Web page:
How to use the QR algorithm to compute the SVD of a matrix $X\in R^{m\times n}$? Is there any algorithm for doing that?


3 Answers 3


The SVD can be obtained by computing the eigenvalue decomposition of the symmetric matrix $$\begin{align} \begin{bmatrix} 0&X\\X^T&0 \end{bmatrix} &= \begin{bmatrix} U&0\\0&V \end{bmatrix}⋅ \begin{bmatrix} 0&Σ\\Σ^T&0 \end{bmatrix}\cdot \begin{bmatrix} U&0\\0&V \end{bmatrix}^T \\&= \frac1{\sqrt2} \begin{bmatrix} U&-U\\V&V \end{bmatrix}⋅ \begin{bmatrix} Σ&0\\0&-Σ \end{bmatrix}⋅ \frac1{\sqrt2} \begin{bmatrix} U&-U\\V&V \end{bmatrix}^T \end{align}$$ The eigenvectors have the form $\begin{bmatrix}\pm u_k \\ v_k\end{bmatrix}$ with $u_k$ and $v_k$ being the left and right singular vectors, with eigenvalues $\pm\sigma_k$ and some zeros to fill the dimensions.

Since the Hessenberg form of symmetric matrices is tridiagonal, heavy simplifications are possible. These simplifications lead directly to the Golub-Kahan algorithm.

  • 1
    $\begingroup$ So for finding the svd of X, we first find the Hessenberg decomposition of (XX') (let's call it H) , then using QR iteration, Q'HQ is a diagonal matrix with eigenvalues of XX' on the diagonal. Q is the matrix of eigen vectors which is equal to U of svd. then we can find V. Am I right? $\endgroup$
    – ie86
    Commented Mar 1, 2014 at 17:41
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    $\begingroup$ You can do that, but it is a numerically bad idea, since in $XX'$ the condition number of $X$ gets squared. What Golub-Kahan does is to apply the QR algorithm to the block matrix above, but using its structure to avoid doubling the dimension. The first step is to decompose $X=U_0BV_0^T$ where $B$ is a bi-diagonal matrix and $U_0$, $V_0$ orthogonal matrices composed of Householder reflectors. Then the usual bump-chasing is performed. $\endgroup$ Commented Mar 1, 2014 at 17:48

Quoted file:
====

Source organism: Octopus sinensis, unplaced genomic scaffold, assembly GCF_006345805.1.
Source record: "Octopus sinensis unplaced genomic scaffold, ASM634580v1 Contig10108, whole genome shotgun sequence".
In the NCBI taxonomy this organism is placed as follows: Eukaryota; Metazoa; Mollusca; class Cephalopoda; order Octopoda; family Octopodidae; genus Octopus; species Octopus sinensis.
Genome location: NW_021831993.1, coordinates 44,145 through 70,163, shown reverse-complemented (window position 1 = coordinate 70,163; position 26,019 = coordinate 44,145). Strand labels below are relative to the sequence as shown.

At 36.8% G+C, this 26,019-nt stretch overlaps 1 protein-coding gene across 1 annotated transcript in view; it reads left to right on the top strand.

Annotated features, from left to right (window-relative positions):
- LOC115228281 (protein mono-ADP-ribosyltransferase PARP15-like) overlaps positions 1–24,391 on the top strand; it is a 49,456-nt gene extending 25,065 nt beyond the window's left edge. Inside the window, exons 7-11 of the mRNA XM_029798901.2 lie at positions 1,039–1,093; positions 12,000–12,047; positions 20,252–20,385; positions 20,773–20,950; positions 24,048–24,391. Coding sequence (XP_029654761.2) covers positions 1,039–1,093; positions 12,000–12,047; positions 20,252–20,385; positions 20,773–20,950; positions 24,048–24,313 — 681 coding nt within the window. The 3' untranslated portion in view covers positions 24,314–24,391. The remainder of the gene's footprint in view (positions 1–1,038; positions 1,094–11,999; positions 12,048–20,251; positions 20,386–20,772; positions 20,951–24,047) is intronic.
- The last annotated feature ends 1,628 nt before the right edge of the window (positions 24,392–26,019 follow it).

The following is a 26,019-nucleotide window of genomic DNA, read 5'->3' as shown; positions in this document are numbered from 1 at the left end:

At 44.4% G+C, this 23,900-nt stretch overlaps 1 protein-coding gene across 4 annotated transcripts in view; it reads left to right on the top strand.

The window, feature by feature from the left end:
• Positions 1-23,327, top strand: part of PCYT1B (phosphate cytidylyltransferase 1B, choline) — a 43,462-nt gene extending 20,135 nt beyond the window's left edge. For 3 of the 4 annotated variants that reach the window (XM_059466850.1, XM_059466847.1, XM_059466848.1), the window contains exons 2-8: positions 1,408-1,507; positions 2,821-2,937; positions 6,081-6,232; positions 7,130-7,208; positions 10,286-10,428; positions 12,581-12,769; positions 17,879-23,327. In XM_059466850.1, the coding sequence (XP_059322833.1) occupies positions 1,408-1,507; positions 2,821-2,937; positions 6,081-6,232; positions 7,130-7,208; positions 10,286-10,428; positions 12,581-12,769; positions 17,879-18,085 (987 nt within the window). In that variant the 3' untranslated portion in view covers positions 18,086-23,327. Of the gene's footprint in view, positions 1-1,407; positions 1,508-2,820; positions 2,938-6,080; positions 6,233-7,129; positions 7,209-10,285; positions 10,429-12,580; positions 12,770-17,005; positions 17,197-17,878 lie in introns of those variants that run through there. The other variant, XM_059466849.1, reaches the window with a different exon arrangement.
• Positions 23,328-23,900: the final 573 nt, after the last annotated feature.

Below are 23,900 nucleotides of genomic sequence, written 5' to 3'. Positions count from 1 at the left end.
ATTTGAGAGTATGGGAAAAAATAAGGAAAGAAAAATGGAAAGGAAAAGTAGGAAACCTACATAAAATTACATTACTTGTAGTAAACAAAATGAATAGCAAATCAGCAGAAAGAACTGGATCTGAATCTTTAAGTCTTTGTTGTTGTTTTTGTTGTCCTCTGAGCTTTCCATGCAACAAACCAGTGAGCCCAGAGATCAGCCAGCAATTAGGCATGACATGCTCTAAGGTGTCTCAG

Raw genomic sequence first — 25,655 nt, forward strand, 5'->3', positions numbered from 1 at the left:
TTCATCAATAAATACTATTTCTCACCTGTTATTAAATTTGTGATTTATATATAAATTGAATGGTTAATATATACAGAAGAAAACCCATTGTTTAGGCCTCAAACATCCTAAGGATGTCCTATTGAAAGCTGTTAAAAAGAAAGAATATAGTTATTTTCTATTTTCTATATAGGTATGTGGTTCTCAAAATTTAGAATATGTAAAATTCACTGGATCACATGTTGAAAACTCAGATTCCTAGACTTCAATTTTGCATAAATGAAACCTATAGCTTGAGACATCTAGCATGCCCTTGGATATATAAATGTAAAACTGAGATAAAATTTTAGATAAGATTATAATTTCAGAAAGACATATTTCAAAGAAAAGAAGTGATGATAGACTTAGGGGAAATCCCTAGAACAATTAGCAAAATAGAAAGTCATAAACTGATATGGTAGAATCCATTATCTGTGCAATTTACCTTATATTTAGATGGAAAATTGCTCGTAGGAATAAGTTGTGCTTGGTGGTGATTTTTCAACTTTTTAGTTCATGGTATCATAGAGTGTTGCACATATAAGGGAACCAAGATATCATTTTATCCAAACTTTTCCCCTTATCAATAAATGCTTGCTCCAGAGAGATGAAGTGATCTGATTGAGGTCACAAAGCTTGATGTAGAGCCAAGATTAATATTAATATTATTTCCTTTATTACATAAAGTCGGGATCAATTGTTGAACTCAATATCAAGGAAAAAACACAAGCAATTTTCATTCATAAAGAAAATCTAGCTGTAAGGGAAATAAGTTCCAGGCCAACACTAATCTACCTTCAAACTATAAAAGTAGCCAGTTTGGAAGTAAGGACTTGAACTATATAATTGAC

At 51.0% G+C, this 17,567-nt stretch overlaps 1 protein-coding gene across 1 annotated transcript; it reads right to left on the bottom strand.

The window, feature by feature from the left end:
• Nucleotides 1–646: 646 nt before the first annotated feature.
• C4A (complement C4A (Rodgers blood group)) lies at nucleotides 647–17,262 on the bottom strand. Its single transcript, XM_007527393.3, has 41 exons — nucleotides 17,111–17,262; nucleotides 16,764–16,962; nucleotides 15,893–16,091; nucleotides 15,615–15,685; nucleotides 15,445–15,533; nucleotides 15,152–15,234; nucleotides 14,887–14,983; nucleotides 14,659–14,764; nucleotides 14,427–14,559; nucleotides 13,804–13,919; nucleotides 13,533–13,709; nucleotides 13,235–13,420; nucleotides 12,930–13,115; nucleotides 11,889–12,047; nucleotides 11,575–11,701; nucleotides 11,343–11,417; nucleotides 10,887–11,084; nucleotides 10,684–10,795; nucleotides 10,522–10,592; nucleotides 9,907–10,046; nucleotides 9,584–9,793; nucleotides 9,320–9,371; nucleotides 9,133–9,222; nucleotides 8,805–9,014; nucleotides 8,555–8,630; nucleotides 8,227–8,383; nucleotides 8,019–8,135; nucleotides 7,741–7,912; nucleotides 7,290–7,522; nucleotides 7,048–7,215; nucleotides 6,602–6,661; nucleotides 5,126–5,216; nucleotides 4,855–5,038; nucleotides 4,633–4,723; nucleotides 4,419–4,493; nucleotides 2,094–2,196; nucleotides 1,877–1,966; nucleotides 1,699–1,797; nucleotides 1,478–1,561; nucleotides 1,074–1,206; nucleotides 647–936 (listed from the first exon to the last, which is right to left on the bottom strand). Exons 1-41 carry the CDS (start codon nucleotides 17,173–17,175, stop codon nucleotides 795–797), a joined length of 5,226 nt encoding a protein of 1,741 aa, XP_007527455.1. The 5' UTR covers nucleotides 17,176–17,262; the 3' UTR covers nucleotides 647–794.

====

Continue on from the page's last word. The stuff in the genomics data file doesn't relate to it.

Quoting the wikipedia article on SVD:

  • The left-singular vectors of $M$ (i.e. the columns of $U$) are eigenvectors of $MM^T$.
  • The right-singular vectors of $M$ (i.e. the columns of $V$) are eigenvectors of $M^TM$.
  • The non-zero singular values of $M$ (i.e. the non-zero diagonal elements of $\Sigma$) are the square roots of the non-zero eigenvalues of both $M^TM$ and $MM^T$.

The QR algorithm finds eigenvalues and eigenvectors of square matrices. $M^TM$ and $MM^T$ are square matrices. There might be a better way, I don't know, but this is the naive, obvious way.


My answer to this is the following (see the MATLAB snippet below). You make QR-decomposition for A and then repetitively take the R matrix, transpose it and apply QR-decomposition to R'. Evidently, QR applied to the upper-triangular R gives the matrix R again producing nothing new but if you apply QR to the lower-triangular R' and keep doing it again and again you'll see that the resulting R will converge to a diagonal matrix with singular values on its diagonal. Whereas if you multiply all the orthogonal Q-matrices obtained in the process you'll get U and V matrices. See the code example:

   N = 15; % number of iterations
   R1 = A;
   U = eye(size(A));
   V = eye(size(A));
   for i = 1 : N
      [Q1, R1] = qr(R1);
      [Q2, R2] = qr(R1');
      R1 = R2';
      U = U * Q1;
      V = V * Q2;
   S = R1;

This is a manifestation of the known QR algorithm for finding eigenvalues of a symmetric matrix but applied to a more general situation. Notice that here the matrix A need nor be symmetric and still we obtain both S and U and V together.

  • $\begingroup$ Hi Dan, is this a known method? I just thought of a similar idea over in a discussion thread in MO mathoverflow.net/a/436944/297 and googled to see if anyone else had come up with it, and this answer was the only hit. $\endgroup$ Commented Dec 28, 2022 at 15:55
  • $\begingroup$ Well, I've given the link to wikipedia article describing the similar method but it seems a bit different than mine. I didn't find any mention of this particular algorithm either. I invented it from my head. $\endgroup$
    – Dan
    Commented Dec 29, 2022 at 16:55

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